The villain’s plot is foiled pathetically quickly, and despite having been around for hundreds of years and, as we’re shown in a previous scene, being really good with a sword, he gets his ass handed to him by the completely untrained non-supernatural Will. Or does he? And here’s where I guess I ought to warn you about upcoming spoilers, because (go to the next paragraph)…they impale each other on the same bit of wood and both die! Yes, that’s how you treat your heroic lead character – have him do basically nothing for 6.9 movies, then have him killed right at the end. For nothing, as it turns out he didn’t even successfully kill the main baddie either – he sort of escapes and crawls all the way to Keli, who he’d previously turned into a vampire, only for her to finish him off.


Three examples of why sometimes, if you can’t afford a special effect, you shouldn’t even try. Head Vampire (I should probably have bothered learning his name, but who cares?) turns into a sort of troll / gargoyle thing from time to time, and it’s embarrassingly bad. I’ve seen puppets in second-hand shops that look better than that; and keeping with the villain, when he’s finally sent to his death, he falls into an endless whirlpool of fire, an effect that would have you laughed out of any CGI for dummies school in the land. But I think these two pale in comparison to Will’s hair. Throughout, Will has floppy 90s businessman hair, which is ugly but dependable. Then, while in his office one day, his hair’s slicked back (not tied back, it’s not long enough). He gets a call from the cops, and in the next scene is walking down the street with them, hair floppy again. Oops! Then, they go to the club / hotel / evil den, and it’s slicked back again, and they even try and cover it by having Will smooth his hair into place for a second. Unless you secrete pomade, my man, just reshoot the scene!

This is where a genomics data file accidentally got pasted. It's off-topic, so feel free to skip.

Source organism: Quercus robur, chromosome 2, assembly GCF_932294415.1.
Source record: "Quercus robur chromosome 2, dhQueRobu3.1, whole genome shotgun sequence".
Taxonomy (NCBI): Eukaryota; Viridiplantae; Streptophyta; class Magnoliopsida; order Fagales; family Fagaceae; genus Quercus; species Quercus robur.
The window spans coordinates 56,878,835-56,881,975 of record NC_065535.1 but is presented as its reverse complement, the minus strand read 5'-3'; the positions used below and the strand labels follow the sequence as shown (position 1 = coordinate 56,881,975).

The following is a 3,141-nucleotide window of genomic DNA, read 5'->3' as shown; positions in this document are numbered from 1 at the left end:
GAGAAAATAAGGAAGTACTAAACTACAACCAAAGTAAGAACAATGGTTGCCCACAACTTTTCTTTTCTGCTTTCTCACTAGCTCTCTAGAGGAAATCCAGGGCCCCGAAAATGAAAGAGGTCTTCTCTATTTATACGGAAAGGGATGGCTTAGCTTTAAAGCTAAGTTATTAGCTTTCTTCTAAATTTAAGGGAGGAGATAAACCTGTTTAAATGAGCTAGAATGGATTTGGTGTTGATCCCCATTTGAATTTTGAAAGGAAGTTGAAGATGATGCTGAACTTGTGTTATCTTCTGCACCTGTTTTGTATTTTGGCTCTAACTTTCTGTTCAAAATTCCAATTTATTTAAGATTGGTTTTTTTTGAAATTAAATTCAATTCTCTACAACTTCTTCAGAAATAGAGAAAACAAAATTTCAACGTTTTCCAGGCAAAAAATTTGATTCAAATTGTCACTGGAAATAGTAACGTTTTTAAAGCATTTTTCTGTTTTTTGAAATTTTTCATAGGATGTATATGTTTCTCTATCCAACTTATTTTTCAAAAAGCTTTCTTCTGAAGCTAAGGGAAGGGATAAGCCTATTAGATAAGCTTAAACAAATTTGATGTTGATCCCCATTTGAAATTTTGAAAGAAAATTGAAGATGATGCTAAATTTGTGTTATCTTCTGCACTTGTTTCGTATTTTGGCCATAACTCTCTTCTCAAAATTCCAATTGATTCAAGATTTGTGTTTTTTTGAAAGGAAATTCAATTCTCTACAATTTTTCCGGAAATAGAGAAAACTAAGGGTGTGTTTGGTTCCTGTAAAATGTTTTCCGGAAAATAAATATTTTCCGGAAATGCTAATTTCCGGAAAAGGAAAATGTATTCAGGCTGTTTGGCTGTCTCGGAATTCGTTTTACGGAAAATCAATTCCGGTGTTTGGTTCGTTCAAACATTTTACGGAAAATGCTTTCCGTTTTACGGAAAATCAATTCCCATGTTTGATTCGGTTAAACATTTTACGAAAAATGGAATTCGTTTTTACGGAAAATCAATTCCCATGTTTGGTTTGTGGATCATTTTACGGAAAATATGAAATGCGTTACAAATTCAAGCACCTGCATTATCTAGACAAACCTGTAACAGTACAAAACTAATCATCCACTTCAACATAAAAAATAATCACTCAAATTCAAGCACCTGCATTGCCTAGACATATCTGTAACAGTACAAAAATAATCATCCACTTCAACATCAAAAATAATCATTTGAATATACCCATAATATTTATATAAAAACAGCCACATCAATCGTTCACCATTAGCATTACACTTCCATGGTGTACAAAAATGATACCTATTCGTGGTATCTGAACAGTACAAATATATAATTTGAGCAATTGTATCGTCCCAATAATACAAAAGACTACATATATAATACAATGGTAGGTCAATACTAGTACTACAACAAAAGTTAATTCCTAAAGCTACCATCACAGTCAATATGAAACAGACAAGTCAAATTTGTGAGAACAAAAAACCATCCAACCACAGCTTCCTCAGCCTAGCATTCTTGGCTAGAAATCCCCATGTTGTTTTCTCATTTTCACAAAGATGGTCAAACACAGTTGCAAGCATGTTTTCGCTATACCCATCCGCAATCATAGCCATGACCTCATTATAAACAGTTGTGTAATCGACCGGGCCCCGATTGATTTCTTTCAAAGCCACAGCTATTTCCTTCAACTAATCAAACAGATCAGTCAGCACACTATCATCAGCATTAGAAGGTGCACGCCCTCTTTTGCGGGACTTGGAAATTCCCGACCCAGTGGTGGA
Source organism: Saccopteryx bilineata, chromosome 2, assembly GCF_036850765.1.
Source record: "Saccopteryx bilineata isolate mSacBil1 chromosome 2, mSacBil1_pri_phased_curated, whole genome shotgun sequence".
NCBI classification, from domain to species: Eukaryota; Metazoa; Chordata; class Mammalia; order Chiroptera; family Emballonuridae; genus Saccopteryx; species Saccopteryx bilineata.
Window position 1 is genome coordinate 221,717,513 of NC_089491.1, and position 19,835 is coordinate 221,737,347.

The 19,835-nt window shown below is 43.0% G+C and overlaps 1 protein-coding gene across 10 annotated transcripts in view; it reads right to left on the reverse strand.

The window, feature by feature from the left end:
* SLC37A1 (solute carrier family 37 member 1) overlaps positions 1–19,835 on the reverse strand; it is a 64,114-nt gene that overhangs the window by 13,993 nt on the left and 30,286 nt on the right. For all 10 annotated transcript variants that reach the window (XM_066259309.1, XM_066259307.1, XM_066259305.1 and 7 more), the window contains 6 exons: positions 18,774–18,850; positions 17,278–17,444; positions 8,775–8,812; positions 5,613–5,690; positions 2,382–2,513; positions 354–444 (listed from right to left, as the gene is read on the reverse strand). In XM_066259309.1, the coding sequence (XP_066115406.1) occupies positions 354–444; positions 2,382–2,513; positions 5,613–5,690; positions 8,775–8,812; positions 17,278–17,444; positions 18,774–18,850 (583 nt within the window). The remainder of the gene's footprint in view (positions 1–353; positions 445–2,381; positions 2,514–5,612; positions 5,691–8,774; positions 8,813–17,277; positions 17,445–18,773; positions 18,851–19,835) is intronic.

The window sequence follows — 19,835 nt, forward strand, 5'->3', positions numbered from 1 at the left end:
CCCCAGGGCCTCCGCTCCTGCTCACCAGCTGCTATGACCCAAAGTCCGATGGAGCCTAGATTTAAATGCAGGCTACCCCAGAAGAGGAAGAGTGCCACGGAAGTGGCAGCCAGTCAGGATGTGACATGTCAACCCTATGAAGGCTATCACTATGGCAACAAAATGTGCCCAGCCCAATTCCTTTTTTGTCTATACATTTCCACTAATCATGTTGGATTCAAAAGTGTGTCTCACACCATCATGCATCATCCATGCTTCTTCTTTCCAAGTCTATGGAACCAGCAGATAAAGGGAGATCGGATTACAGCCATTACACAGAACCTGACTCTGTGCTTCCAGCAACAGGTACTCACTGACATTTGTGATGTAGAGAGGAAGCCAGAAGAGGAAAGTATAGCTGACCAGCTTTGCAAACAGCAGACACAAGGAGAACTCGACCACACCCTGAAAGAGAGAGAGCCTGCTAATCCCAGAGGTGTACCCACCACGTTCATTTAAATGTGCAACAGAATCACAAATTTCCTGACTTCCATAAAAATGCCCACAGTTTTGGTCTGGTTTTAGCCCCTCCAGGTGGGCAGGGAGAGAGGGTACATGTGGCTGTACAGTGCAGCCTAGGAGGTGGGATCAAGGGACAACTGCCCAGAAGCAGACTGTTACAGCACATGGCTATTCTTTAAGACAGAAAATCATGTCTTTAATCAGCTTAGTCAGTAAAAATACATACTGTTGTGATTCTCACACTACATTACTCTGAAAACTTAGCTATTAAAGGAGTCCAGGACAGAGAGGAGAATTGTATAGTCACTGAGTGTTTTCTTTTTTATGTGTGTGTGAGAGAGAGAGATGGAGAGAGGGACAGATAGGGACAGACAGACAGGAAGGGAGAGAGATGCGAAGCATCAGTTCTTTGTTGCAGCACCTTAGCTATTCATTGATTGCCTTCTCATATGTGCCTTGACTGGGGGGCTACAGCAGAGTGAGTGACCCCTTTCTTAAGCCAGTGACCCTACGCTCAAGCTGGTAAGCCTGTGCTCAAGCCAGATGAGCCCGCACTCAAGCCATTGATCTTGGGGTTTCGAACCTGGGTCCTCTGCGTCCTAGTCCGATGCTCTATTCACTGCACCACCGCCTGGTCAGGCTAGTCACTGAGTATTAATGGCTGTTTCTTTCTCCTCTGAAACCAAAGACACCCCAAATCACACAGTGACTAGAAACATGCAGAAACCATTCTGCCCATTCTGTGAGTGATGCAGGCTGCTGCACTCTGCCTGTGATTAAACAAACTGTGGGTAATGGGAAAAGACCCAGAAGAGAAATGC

You may remember I said this was a step up from part 6, then spent a thousand words insulting it. Well…a D grade is better than a D-, I suppose? It’s just a parade of terrible actors making a stupid, badly written movie, with a director who got lucky once and then spent a decade clinging on to the bottom rung of the dirtiest, sleaziest ladder in Hollywood by the skin of his teeth.

Witchcraft 7  Judgement Hour_003

There is the barest modicum of entertainment to be gotten from this. I promise, readers, when this series is done, we’ll move onto something decent. I’ve heard that “Leprechaun” has a few fun instalments, and I liked the first three “Hellraiser” movies too.


Rating: thumbs down


Different Strokes: The Story Of Jack And Jill…And Jill (1997)

Thank you at least, British VHS distributors

Thank you at least, British VHS distributors

I appreciate none of you are quite as interested in this stuff as I am, but this represents a coming together of two strands of bad movie history. Representing Donald Farmer, who brought her into the world of ultra-cheap and ultra-poor erotic thrillers with “Compelling Evidence”, is Dana Plato; and directing this movie is Michael Paul Girard, whose previous work we’ve covered with “Oversexed Rugsuckers From Mars” and “Getting Lucky”.


We’ve already talked about Plato’s sad life story in our “Compelling Evidence” review, but this was a couple of years further on, and it seems she was still as decent as she ever was – in other words, a reasonably competent sitcom actress who was completely out of practice. No sign of the problems that were apparently ravaging her at the time. Here, she’s Jill, a fashion mogul of some sort who’s coming to LA to get a series of shots done by Jack (Bentley “grandson of Robert” Mitchum), a famous photographer. He has a girlfriend, also called Jill (softcore star Landon Hall), Plato is a lesbian and zeroes in on Hall, they get involved, erotic shenanigans!